Part IV, From Indiana Jones to Buzz Lightyear: Moving Literacy from the Temple of Memory to Infinity and Beyond, contains the last four chapters. Chapter Twelve encourages educators to integrate media production. Colleen Reilly shares her journey developing a producer classroom culture using Wikipedia and video making projects. In Chapter Thirteen, Mark Pepper proposes digital composing for language learning. George Pullman provides a historical look at information literacy and a critical dialog about memory versus writing in Chapter Fourteen. He argues for the importance of being able to organize, remember and present ideas in the digital age. And finally, in Chapter Fifteen, Tom Sura offers a definition and rationale for archival literacy, and demonstrates how to use a wiki for course archive projects.


In short, Clash invites us all to become superheroes and exceed “customary norms and the limitations of the status quo” (p. 4). In each chapter, the authors challenge our ways of teaching by providing resources and lesson activities; they explore the role of new technologies in our teaching practice by citing a long line of scholars, philosophers, and superheroes from Plato to Ralph Waldo Emerson, Marshal McLuhan to Paulo Freire; and, most importantly, they bring together discussions about how we will adapt the new media and technologies, not whether we should.


Reference


Warlick, D.F. (2004). Redefining literacy for the 21st century. Worthington, OH: Linworth.




Cite This Article as: Teachers College Record, Date Published: January 17, 2014
https://www.tcrecord.org ID Number: 17384, Date Accessed: 11/27/2021 10:16:15 PM

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About the Author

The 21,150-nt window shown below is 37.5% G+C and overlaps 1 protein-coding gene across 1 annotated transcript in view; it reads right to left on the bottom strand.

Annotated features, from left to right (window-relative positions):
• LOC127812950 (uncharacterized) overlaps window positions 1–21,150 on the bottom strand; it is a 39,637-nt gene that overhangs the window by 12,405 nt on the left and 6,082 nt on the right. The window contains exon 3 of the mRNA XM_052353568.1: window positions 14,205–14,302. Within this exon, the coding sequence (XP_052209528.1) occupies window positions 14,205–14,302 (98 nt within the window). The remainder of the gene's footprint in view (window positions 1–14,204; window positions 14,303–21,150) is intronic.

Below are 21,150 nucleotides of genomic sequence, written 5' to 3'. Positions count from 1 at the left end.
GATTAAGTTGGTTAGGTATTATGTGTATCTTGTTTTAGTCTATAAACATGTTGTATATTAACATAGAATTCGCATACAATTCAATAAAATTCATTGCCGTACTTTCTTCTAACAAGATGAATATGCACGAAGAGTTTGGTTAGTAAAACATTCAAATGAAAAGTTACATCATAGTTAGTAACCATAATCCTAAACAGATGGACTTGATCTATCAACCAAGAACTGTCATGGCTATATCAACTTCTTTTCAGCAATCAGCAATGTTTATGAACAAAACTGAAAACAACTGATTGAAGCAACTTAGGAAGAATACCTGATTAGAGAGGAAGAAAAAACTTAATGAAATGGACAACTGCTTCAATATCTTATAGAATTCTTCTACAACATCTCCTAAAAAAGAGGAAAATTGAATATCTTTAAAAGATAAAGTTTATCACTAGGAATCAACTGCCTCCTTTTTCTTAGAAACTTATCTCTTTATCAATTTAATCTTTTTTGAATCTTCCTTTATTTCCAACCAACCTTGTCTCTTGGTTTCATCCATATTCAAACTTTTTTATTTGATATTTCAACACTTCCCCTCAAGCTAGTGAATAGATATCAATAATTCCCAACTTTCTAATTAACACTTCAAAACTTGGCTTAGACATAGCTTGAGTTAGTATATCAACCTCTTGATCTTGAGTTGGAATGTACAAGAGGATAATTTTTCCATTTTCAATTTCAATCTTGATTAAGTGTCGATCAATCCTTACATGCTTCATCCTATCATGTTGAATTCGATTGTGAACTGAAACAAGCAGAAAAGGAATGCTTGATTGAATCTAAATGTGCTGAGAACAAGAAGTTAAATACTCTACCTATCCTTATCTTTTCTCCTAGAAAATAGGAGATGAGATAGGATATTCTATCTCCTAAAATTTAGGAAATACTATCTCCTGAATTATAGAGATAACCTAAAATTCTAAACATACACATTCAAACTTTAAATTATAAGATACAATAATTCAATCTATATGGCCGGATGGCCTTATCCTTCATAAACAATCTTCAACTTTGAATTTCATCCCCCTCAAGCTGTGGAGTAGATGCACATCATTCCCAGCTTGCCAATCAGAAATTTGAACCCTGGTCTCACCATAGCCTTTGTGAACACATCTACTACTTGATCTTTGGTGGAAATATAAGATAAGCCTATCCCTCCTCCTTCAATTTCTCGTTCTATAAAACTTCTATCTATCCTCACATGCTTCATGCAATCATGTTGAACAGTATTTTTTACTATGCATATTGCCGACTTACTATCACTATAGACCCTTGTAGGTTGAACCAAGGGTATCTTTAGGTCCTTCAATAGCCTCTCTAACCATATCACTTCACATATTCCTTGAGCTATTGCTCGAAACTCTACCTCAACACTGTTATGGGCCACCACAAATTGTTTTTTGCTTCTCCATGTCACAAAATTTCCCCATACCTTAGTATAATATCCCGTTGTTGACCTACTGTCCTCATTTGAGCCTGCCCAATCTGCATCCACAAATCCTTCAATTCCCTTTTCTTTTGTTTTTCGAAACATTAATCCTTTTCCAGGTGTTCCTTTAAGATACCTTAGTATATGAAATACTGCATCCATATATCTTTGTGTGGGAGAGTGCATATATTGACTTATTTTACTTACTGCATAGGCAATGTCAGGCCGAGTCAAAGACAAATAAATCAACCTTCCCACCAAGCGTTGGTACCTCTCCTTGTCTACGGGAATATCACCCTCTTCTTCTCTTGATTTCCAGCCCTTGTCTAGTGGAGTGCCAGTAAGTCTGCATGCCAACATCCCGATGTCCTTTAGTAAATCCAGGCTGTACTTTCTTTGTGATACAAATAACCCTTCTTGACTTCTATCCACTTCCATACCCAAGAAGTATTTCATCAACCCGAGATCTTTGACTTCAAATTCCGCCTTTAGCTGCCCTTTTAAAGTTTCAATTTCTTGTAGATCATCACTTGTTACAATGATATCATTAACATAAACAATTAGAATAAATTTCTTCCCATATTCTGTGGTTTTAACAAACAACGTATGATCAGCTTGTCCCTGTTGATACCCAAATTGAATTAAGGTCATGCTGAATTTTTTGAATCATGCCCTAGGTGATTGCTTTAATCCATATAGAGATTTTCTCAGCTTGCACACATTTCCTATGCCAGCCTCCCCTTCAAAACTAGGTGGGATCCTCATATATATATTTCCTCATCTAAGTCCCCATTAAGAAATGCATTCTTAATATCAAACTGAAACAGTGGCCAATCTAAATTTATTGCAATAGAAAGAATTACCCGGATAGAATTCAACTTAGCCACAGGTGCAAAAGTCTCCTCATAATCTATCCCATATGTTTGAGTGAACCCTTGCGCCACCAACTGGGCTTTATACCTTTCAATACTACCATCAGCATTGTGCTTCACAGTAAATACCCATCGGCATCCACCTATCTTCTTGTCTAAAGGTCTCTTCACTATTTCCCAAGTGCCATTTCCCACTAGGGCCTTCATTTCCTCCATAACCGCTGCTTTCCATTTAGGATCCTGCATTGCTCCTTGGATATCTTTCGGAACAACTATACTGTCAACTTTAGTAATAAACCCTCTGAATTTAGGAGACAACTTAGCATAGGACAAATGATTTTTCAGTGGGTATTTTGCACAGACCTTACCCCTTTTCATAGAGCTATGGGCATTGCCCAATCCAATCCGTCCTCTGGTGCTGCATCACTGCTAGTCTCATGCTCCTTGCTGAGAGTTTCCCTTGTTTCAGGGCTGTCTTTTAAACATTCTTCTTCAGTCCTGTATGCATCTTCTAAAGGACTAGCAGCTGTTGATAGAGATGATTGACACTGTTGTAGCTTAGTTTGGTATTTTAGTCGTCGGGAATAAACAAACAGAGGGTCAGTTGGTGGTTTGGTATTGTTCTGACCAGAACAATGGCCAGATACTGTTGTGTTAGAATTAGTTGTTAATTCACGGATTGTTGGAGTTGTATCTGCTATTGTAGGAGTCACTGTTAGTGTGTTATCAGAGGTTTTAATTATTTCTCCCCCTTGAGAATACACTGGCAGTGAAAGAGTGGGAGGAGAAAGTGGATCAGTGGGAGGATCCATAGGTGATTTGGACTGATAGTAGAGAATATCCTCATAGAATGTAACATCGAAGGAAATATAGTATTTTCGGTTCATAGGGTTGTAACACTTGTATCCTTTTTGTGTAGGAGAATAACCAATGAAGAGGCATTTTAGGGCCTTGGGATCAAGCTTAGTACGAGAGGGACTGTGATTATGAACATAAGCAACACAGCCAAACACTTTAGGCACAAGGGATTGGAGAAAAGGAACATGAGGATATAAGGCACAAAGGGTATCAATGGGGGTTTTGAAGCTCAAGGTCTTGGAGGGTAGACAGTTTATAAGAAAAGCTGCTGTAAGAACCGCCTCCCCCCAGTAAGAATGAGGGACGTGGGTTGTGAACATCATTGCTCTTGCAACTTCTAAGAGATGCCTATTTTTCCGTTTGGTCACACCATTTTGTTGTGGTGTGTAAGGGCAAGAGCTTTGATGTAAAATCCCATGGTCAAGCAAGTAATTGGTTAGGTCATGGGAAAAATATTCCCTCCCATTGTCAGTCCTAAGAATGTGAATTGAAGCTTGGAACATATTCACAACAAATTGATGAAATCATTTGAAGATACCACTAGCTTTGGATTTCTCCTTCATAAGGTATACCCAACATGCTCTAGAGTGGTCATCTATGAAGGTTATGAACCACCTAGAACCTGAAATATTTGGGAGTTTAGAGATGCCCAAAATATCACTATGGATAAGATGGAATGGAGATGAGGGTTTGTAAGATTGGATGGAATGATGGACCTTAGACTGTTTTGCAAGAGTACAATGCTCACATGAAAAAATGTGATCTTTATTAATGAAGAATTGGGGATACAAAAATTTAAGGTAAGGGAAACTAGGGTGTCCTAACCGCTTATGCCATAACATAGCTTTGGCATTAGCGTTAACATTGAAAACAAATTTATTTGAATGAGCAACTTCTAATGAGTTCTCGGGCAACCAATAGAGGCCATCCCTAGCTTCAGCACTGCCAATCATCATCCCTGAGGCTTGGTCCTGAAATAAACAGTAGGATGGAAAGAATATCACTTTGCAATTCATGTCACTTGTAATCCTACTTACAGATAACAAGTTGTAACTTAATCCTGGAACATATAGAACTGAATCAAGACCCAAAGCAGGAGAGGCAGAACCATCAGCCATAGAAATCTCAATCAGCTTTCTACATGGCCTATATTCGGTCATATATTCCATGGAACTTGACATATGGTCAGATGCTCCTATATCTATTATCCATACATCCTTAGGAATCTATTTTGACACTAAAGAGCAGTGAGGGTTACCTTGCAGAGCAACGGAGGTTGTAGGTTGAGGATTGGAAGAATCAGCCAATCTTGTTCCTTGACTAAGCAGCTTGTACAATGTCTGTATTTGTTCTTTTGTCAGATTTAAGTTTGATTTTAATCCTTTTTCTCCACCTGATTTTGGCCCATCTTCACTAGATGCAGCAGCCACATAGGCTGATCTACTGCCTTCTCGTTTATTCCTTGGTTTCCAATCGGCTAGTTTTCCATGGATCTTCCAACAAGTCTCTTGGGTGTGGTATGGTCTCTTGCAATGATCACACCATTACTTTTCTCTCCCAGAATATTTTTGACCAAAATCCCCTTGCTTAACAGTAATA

• Melda Yildiz
    Kean University
    E-mail Author
    MELDA N. YILDIZ is an associate professor in the School for Global Education and Innovation at Kean University and adjunct faculty in Master of Education in Technology in Education at Lesley University. 2009-2010, Melda served as the first Fulbright Scholar in Turkmenistan. Since 1994, she taught Media Literacy Education, Multimedia Production, Women Studies, Asian Studies, and Global Education to P-16 educators and teacher candidates. Melda worked as a Media Specialist at Northfield Mount Hermon School, taught video and media production to grades 9-12, and published and presented featuring Educational Media, Global Education, Media Literacy, Education Semiotics, and Multicultural Education in many national and international conferences. She received her Ed.D. from University of Massachusetts on Math & Science and Instructional Technology. She received an M.S. from Southern Connecticut State University on Instructional Technology. She majored in Teaching English as a Foreign Language at Bogazici University, in Turkey.